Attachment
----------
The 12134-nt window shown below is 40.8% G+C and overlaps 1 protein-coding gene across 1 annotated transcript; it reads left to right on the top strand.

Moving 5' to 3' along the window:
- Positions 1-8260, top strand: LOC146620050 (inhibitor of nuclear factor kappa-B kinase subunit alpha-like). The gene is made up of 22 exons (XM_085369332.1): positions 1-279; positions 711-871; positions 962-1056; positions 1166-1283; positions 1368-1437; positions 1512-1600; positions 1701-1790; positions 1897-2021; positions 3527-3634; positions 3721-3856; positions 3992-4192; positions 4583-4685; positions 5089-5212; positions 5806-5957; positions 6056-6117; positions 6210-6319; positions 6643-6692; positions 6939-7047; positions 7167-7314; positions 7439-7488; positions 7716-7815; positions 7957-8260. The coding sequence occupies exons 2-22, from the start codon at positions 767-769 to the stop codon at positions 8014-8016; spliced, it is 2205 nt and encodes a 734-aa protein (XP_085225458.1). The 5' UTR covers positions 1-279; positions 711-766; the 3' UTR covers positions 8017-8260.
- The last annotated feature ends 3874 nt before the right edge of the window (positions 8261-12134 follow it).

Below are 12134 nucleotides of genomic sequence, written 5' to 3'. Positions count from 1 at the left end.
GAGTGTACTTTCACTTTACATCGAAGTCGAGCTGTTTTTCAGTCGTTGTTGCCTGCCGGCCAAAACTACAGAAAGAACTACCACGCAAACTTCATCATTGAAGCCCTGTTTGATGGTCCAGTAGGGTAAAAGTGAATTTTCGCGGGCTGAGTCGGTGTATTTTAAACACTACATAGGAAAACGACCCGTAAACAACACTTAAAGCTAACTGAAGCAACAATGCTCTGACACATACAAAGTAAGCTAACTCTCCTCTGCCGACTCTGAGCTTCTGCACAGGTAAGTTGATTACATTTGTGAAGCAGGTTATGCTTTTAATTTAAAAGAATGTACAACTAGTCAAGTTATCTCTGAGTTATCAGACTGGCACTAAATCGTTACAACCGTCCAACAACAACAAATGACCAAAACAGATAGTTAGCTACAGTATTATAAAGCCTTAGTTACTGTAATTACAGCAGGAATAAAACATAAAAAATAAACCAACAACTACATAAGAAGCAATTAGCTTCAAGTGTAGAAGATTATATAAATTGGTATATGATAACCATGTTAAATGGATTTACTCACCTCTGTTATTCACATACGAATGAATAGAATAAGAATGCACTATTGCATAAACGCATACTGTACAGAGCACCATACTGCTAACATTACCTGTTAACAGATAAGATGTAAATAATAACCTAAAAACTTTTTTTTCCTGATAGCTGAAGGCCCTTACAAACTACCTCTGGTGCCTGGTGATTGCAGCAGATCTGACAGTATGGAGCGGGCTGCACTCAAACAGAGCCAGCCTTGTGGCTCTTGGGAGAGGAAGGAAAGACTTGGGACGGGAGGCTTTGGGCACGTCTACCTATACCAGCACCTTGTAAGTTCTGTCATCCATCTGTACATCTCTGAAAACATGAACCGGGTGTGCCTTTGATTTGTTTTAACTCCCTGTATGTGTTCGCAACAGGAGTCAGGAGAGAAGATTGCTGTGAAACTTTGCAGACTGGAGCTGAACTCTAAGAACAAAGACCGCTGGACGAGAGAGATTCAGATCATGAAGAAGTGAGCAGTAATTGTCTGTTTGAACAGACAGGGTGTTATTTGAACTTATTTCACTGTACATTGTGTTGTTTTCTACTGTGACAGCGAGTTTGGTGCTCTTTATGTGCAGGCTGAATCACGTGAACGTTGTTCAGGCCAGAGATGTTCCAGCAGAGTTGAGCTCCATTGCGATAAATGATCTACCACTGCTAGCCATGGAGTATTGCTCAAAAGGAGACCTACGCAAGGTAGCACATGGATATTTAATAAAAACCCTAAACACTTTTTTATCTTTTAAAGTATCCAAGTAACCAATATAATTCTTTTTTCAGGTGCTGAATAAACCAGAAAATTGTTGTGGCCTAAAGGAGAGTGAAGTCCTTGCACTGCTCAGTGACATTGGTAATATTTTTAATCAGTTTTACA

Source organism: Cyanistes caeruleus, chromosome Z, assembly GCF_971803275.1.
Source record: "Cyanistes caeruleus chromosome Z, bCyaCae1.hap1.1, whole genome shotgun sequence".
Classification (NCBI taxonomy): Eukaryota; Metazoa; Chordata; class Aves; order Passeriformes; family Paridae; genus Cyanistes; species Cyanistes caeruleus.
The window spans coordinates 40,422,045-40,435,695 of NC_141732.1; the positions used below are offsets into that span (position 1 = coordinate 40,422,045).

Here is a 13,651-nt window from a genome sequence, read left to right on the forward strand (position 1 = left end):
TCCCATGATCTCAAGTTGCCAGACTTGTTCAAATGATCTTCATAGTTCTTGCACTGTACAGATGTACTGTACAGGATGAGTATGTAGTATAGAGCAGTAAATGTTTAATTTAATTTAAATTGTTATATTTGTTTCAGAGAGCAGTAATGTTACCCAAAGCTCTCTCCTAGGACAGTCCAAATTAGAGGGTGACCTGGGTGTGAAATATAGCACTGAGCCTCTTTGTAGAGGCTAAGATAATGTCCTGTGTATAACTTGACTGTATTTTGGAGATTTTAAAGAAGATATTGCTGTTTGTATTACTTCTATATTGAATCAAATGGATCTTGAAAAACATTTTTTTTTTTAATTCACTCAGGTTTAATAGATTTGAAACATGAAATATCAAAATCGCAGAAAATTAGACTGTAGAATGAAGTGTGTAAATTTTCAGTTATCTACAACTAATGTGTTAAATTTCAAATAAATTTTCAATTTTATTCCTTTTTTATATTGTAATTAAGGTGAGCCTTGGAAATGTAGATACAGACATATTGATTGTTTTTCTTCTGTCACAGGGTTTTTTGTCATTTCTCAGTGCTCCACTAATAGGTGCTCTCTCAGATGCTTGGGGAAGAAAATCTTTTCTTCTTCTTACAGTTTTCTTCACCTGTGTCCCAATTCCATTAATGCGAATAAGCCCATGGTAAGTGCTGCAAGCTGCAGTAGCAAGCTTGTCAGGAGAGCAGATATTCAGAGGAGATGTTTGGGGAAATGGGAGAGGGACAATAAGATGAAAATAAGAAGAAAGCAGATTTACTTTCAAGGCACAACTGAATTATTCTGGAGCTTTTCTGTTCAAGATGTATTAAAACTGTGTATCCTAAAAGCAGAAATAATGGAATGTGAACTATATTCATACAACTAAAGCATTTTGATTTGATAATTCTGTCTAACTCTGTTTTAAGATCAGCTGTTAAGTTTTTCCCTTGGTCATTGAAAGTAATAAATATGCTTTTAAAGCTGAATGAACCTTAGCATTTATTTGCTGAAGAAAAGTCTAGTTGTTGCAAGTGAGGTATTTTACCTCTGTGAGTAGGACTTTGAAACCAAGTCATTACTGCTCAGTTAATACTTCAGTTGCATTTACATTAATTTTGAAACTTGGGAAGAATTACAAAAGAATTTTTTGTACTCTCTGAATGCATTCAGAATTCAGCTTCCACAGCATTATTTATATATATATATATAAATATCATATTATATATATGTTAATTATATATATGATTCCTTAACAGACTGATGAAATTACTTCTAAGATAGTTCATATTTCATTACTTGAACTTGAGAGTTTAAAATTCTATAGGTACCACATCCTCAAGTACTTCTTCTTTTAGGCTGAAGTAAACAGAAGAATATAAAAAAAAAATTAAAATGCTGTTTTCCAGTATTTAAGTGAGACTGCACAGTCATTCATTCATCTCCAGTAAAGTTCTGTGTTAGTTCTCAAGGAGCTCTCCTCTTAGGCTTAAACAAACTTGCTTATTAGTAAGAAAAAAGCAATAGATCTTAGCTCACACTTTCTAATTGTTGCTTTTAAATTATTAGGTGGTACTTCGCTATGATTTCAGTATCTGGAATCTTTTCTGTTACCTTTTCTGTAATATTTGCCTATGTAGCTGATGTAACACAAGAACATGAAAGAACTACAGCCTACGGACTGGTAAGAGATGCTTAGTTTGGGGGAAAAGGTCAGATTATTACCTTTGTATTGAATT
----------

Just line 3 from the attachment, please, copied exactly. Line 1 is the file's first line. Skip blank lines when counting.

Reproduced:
- Positions 1-8260, top strand: LOC146620050 (inhibitor of nuclear factor kappa-B kinase subunit alpha-like). The gene is made up of 22 exons (XM_085369332.1): positions 1-279; positions 711-871; positions 962-1056; positions 1166-1283; positions 1368-1437; positions 1512-1600; positions 1701-1790; positions 1897-2021; positions 3527-3634; positions 3721-3856; positions 3992-4192; positions 4583-4685; positions 5089-5212; positions 5806-5957; positions 6056-6117; positions 6210-6319; positions 6643-6692; positions 6939-7047; positions 7167-7314; positions 7439-7488; positions 7716-7815; positions 7957-8260. The coding sequence occupies exons 2-22, from the start codon at positions 767-769 to the stop codon at positions 8014-8016; spliced, it is 2205 nt and encodes a 734-aa protein (XP_085225458.1). The 5' UTR covers positions 1-279; positions 711-766; the 3' UTR covers positions 8017-8260.